Groups want Obama to investigate Bush for war crimes
But prosecution would be difficult
BY MARISSA TAYLOR
Emboldened by a Democratic win of the White House, civil libertarians and human-rights groups want the incoming Obama administration to investigate whether the Bush administration committed war crimes. They don't just want low-level CIA interrogators, either. They want President George W. Bush on down.
In the past eight years, administration critics have demanded that top officials be held accountable for a host of expansive assertions of executive powers, from eavesdropping without warrants to detaining suspected enemy combatants indefinitely at the Guantánamo Bay military prison.
A bipartisan Senate report on how Bush policies led to the abuse of detainees fueled calls for a criminal investigation.
However, many of the retired military officials who were early critics of the administration's legal justification of harsh interrogations aren't on board. They argue that criminal prosecution would be too difficult legally and politically to succeed.
Without wider support, the campaign to haul top administration officials before an American court is likely to stall.
In the end, Bush administration critics might have more success by digging out the truth about what happened and who was responsible, rather than assigning criminal liability, and letting the court of public opinion issue the verdicts.
Lawyers raise questions
"It is mind boggling to say eight years later that there is not going to be some sort of criminal accountability for what happened," said David Glazier, a law of war expert at Loyola Law School in Los Angeles and a retired naval officer. "It certainly undermines our moral authority and our ability to criticize other countries for doing exactly the same thing. But given the legal issues and the political reality, I am hard-pressed to see any other outcome."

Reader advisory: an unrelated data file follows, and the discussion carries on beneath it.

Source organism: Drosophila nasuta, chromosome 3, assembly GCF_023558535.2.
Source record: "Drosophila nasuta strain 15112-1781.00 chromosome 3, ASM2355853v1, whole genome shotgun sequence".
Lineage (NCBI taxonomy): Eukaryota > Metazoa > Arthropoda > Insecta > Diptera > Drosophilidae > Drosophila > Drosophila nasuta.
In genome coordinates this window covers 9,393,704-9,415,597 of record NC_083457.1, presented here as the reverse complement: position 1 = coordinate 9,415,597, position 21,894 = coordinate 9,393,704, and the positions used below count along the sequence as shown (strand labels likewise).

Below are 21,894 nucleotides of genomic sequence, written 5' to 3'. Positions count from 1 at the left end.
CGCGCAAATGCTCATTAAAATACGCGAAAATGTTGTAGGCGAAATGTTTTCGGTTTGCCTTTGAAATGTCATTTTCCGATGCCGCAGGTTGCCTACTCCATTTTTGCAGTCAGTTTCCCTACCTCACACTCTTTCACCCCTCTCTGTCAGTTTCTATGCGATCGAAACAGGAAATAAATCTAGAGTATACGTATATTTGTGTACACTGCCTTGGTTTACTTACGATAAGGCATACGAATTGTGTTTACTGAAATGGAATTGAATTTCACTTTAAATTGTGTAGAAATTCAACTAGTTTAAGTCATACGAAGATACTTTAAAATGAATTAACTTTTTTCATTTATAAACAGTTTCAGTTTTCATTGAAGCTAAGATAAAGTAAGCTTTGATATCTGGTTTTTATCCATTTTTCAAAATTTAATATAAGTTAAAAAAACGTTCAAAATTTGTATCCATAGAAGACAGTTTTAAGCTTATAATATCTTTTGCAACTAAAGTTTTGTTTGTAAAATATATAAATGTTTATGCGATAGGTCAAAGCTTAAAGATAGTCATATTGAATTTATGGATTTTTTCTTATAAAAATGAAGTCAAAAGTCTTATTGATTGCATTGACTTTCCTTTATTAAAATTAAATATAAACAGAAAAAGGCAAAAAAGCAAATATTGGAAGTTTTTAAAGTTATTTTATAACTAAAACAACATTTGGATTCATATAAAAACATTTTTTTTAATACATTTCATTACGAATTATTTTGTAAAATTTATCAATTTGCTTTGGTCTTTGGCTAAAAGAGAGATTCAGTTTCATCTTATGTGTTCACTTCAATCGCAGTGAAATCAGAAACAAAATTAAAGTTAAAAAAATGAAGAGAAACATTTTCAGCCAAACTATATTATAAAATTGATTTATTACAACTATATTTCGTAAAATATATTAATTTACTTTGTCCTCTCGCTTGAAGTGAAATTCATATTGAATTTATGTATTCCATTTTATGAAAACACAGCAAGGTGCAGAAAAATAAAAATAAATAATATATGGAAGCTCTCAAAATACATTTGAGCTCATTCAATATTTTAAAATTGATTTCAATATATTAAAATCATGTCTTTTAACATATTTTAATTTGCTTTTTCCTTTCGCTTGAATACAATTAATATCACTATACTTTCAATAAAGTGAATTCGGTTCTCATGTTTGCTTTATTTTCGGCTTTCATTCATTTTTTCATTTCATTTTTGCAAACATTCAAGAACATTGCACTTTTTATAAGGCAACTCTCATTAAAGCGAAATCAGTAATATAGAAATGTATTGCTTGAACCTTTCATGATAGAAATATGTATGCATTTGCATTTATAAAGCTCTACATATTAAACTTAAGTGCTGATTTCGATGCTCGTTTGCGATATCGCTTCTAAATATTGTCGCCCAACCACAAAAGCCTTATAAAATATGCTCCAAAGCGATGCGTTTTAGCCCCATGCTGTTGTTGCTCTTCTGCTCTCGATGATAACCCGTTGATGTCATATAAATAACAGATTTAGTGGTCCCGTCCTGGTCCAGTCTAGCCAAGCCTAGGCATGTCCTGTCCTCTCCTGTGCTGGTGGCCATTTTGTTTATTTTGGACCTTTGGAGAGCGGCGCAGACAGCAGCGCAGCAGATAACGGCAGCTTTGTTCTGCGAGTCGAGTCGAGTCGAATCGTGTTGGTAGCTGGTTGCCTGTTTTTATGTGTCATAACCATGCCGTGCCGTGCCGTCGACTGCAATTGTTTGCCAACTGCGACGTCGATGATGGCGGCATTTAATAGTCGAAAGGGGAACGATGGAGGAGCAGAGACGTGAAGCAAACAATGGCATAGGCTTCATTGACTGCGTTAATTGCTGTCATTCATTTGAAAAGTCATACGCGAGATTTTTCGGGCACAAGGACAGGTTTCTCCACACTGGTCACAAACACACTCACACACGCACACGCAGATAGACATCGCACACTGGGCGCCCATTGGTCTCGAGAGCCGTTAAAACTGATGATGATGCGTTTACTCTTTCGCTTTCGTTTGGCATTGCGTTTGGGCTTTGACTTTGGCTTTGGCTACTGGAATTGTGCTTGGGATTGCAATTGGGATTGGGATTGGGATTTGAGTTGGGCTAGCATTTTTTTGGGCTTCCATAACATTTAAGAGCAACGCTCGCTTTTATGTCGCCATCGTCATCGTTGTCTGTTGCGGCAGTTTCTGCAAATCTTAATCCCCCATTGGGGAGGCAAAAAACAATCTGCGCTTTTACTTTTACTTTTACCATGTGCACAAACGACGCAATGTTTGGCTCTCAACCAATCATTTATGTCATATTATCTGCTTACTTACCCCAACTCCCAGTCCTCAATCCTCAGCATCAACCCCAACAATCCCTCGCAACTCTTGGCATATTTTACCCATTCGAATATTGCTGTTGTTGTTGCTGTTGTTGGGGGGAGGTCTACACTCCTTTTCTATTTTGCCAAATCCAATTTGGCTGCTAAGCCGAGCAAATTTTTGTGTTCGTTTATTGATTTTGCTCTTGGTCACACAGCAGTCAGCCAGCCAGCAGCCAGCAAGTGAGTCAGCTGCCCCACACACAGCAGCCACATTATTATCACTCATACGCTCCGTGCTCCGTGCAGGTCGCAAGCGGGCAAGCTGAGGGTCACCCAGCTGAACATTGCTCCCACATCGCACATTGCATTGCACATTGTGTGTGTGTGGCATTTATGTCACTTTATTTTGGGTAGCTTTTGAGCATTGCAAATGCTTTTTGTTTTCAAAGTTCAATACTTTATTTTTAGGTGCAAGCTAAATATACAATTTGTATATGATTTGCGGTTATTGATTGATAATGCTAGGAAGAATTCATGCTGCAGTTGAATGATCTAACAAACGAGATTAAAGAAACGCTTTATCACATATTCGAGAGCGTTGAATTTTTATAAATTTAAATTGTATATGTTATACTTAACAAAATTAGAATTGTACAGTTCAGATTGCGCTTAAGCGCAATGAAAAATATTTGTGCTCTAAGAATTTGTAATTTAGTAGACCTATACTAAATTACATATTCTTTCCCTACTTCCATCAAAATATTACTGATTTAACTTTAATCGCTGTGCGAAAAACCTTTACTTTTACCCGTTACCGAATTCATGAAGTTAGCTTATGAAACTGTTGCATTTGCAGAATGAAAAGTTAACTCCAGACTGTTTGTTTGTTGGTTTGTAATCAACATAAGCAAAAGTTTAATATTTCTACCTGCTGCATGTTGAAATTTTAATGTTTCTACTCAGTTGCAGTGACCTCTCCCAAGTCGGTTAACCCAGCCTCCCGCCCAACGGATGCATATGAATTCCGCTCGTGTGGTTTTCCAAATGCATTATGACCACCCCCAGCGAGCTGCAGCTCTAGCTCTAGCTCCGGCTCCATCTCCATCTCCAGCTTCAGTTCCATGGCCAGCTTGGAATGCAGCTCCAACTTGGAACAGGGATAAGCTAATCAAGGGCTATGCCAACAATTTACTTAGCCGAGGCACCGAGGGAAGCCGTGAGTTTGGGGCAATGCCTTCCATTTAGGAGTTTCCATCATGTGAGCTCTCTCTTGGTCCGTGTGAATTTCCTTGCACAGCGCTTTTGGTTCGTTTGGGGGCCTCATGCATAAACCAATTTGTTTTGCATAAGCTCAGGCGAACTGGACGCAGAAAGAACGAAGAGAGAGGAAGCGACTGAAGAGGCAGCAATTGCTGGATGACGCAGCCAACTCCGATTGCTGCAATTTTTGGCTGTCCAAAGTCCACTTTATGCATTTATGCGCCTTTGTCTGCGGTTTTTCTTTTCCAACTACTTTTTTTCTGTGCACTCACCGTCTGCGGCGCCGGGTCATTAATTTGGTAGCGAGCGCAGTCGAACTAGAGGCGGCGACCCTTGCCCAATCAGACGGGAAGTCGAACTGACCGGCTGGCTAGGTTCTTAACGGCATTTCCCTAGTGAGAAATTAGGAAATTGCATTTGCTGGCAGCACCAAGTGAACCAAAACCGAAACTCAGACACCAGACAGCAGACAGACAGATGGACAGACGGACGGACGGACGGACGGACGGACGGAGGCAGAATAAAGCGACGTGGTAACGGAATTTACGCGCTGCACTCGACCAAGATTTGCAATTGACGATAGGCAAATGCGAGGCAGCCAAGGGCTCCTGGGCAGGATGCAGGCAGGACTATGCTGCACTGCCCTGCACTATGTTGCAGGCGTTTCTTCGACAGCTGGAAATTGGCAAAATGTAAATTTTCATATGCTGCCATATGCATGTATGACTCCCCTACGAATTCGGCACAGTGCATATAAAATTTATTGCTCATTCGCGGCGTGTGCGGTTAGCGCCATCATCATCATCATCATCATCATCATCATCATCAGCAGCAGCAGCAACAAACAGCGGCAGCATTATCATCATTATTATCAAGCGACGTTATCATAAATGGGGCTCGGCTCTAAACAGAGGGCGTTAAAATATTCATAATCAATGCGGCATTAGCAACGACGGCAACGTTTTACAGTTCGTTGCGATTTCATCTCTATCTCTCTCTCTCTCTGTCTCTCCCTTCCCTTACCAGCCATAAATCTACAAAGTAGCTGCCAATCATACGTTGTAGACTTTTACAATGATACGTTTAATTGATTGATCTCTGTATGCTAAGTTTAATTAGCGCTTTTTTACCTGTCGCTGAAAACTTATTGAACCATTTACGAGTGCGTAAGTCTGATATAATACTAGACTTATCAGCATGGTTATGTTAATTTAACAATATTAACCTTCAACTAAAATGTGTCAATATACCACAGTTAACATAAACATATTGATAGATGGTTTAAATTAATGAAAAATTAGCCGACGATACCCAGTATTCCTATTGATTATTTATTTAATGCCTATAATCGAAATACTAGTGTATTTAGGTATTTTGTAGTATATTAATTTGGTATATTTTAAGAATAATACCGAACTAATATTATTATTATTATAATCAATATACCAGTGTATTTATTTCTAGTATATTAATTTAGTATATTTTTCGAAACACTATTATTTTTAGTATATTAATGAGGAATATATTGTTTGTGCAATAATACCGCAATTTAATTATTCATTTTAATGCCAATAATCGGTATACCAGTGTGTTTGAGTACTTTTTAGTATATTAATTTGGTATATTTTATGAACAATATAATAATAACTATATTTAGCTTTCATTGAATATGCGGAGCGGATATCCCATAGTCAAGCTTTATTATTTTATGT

Robert Turner, a former Reagan White House lawyer who supported several of the Bush administration's assertions of executive powers but not the use of harsh interrogation techniques, said that war crimes "may well have been committed," given reports by human-rights organizations that some prisoners may have been beaten to death.
Turner was outraged when Bush signed an executive order in 2007 that he said permitted highly abusive treatment, so long as the purpose was to acquire intelligence to stop future terrorist attacks, rather than just to humiliate or degrade the detainee.
He recalls telling senior Justice Department officials during a conference call prior to the public release of the order: "Do you people understand that you are setting up the president of the United States to be tried as a war criminal?" The conference call, he said, quickly came to an end.
Don't prosecute, some say
Turner, who co-founded the University of Virginia's Center for National Security Law in 1981, rebuts the administration's defense that waterboarding, which simulates the sensation of drowning, isn't torture and therefore is legal.